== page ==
For a lot of expectant moms, the list of no-no foods during pregnancy can be upsetting. When I was pregnant with my daughter, there were few things I craved more than all the things my doctor said I specifically wasn’t supposed to have: lox, feta cheese, and over-easy eggs with salty, runny yolks. There’s good reason behind most of the rules about food during pregnancy. Expectant mothers’ immune systems are suppressed, so they are much more prone to food poisoning — and many kinds of food-borne illness, like listeriosis, can cause miscarriage or birth defects.
Luckily, there’s good news for moms like me who don’t want to forfeit some of our favorite off-limits foods — in many cases, we don’t really have to! You might be surprised to find out that it’s safe to eat certain foods that you may have been warned against. As long as you take proper precautions and discuss it with your practitioner, these surprising foods are actually on the “okay” list during pregnancy.
Contrary to very common misconceptions, “sushi” doesn’t mean raw fish! Many of the most popular kinds of sushi are completely safe and acceptable options for pregnant women. Infectious disease specialist John Pickering notes that uncooked fish can contain parasites that can cause serious illness in pregnant women. While acknowledging that sushi chefs are very careful to ensure the quality of their products, he doesn’t consider raw fish to be a risk worth taking. So instead, ask the server at your local sushi restaurant for a list of cooked and vegetarian items. There are literally hundreds of types of sushi that are delicious and satisfying but don’t contain any kind of raw fish.
Excessive caffeine use has been linked to miscarriage and can cross the placenta and affect an unborn baby. Knowing this, lots of moms are quick to give up coffee as soon as they find out they’re pregnant. While this is the healthiest option (and it can’t hurt to quit) it’s not actually necessary to surrender your daily cup of joe entirely. Mayo Clinic simply recommends limiting your daily caffeine intake to 200 milligrams, or about two eight-ounce cups of coffee per day. If you need a little coffee here and there to give you the boost you need to survive the exhausting first trimester, go for it– but use moderation.
According to the American Pregnancy Association, only two kinds of artificial sweetener are on the no-go list for pregnant women: saccharin (or Sweet’n Low), which is far less popular than it was a few decades ago, and cyclamate, which has been banned in the U.S., and which you will only encounter if traveling to certain countries during pregnancy. All others have been investigated thoroughly by the FDA and have been found to be safe for all stages of life. Still, it is best to avoid artificial sweeteners if you can– whole, minimally processed foods that are naturally low in sugar and saturated fat are always the healthiest choice.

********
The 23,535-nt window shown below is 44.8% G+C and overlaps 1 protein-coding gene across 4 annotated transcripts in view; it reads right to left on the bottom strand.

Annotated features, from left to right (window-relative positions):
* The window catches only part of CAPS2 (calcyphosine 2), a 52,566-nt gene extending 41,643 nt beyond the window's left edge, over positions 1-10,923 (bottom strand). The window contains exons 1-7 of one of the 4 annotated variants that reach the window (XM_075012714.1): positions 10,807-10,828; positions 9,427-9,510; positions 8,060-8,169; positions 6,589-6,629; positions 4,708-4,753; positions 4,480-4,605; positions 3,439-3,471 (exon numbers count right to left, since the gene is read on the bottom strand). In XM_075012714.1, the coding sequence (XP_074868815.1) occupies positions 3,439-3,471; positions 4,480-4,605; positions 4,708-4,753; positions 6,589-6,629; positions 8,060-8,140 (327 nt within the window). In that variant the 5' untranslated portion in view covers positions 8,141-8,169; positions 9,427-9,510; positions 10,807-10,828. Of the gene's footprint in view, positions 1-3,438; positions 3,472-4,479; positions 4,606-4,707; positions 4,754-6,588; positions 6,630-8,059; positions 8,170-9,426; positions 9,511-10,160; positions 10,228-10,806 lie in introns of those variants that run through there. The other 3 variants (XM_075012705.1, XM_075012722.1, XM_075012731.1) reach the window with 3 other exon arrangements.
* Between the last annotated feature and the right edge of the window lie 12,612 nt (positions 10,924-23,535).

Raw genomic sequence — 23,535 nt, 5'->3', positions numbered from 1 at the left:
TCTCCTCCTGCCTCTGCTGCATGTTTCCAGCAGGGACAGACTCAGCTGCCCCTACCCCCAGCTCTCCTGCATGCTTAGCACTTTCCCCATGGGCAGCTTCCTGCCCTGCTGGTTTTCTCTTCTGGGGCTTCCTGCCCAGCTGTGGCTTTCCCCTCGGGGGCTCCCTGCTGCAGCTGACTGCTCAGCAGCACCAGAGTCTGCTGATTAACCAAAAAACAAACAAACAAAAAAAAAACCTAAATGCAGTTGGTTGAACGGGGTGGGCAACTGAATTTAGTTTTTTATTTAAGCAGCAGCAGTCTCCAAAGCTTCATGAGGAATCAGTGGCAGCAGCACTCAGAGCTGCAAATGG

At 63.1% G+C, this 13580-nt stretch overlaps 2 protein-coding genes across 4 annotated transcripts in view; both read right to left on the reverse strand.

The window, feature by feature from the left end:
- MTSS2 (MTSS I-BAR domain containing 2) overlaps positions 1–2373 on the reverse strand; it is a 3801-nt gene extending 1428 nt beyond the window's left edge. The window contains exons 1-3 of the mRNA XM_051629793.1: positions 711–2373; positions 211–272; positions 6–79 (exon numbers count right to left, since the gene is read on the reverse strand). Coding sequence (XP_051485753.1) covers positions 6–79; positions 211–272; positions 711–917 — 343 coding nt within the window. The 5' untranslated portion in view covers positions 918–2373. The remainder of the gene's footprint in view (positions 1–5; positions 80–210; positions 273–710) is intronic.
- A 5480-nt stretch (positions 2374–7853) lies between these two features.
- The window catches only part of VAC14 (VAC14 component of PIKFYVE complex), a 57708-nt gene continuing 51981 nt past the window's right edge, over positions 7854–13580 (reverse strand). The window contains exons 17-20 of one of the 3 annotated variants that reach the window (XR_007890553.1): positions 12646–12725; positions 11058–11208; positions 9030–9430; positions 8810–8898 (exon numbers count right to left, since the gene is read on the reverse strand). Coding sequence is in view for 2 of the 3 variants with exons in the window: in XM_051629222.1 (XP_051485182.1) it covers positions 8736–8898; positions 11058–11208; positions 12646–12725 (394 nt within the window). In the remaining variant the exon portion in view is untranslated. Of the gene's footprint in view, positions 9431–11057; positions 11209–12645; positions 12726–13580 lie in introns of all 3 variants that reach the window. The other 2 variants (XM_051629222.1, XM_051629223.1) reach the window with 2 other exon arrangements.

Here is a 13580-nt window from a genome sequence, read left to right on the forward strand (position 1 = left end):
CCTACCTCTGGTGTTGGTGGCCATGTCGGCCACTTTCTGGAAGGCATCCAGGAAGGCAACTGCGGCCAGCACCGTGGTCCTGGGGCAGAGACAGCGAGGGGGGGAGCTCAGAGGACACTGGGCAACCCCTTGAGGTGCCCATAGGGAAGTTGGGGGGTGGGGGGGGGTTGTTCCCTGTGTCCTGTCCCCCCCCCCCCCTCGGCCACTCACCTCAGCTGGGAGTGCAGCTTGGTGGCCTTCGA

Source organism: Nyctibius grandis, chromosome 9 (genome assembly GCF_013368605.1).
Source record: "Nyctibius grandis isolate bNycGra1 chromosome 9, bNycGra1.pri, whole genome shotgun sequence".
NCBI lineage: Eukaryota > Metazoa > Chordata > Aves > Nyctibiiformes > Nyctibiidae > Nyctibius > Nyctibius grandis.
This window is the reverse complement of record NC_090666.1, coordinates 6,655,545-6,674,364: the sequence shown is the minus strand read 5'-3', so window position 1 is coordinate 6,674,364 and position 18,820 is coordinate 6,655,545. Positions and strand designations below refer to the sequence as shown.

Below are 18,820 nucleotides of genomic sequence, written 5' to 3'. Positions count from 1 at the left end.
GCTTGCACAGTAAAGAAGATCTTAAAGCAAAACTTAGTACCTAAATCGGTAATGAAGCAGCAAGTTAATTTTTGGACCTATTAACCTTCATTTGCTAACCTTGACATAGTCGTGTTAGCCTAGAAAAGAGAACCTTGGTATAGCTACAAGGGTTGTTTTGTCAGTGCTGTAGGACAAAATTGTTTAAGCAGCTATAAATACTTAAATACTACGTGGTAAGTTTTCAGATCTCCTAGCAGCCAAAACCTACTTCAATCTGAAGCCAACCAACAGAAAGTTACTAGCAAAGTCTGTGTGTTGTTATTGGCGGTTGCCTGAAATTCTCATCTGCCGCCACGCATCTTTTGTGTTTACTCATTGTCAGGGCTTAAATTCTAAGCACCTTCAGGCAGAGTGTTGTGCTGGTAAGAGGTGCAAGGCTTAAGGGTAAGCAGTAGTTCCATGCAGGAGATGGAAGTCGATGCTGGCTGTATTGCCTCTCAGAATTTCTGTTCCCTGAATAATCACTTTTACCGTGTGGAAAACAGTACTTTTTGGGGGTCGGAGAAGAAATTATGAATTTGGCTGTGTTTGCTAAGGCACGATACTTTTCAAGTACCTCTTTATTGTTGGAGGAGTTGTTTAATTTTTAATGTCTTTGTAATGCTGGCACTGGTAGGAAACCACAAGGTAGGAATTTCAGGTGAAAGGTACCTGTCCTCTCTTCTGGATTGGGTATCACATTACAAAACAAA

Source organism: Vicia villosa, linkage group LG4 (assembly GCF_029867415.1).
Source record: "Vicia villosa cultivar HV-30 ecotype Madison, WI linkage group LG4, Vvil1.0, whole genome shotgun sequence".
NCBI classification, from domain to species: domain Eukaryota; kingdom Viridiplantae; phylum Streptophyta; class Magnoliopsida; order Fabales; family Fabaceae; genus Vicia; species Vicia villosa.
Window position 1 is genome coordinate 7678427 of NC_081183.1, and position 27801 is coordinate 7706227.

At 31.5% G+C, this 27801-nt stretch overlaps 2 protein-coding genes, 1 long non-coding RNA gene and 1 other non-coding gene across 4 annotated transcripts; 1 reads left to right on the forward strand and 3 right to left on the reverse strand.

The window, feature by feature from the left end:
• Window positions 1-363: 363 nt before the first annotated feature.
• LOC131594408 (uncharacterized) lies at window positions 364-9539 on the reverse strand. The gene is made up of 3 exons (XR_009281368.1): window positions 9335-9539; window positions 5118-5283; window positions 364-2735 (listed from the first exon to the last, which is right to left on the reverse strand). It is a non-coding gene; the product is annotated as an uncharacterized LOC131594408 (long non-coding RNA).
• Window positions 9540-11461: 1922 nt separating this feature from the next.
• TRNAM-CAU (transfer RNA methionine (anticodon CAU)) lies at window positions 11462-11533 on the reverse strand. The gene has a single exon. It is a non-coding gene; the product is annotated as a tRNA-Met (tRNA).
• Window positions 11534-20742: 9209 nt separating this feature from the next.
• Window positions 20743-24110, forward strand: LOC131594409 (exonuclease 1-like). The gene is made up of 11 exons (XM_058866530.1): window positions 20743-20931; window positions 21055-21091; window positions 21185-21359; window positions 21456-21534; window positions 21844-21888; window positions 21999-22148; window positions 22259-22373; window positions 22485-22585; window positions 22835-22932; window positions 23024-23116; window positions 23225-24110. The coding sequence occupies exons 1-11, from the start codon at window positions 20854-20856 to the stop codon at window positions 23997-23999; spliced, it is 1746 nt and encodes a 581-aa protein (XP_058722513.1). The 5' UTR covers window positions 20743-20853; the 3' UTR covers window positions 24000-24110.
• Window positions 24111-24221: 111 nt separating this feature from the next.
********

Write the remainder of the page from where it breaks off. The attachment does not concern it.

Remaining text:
One of the main dietary concerns for pregnant women is the possibility of exposure to listeria, a bacterium most notably found in unpasteurized dairy products. Because popular cheeses like bleu cheese, gorgonzola, feta, and brie are generally made with unpasteurized milk, doctors and midwives tend to issue a blanket warning to avoid “soft cheeses.” This isn’t really necessary, though– just check the labels on your cheeses and make sure they’re made with pasteurized milk. Many brands offering feta cheese, for example, are pasteurized– just check the label to make sure. Additionally, processed soft cheeses like cream cheese, cottage cheese, and neufchatel are safe to eat. If you’re eating out or the label doesn’t specific “pasteurized,” though, err on the side of caution and avoid soft cheese.
Raw and Undercooked Eggs
Read this part carefully: raw and undercooked eggs are safe during pregnancy if (and only if!) they are pasteurized. According to the USDA, it is safe to eat pasteurized eggs in raw dishes (like eggnog and Caesar salad) and to eat them undercooked, such as in sunny-side-up or over-easy fried eggs. Until recently, the only pasteurized egg products that were available were liquid egg blends sold and prepared in cartons. However, recently, in-shell pasteurized eggs have become available and have been approved by the FDA. If you’ve got a hankering for some sunny-side-up eggs, go for it– but make sure you check the carton to verify that they are pasteurized first.
Dietary safety and good food hygiene are important for preserving your health and for protecting your unborn baby from harm. But, as daunting and restrictive as a healthy pregnancy diet may be, it can be a surprising relief to find out that many of your favorite foods are actually acceptable during all stages of pregnancy. If you have any questions about food safety or nutrition while you’re expecting, talk to your obstetrician or midwife for detailed guidelines.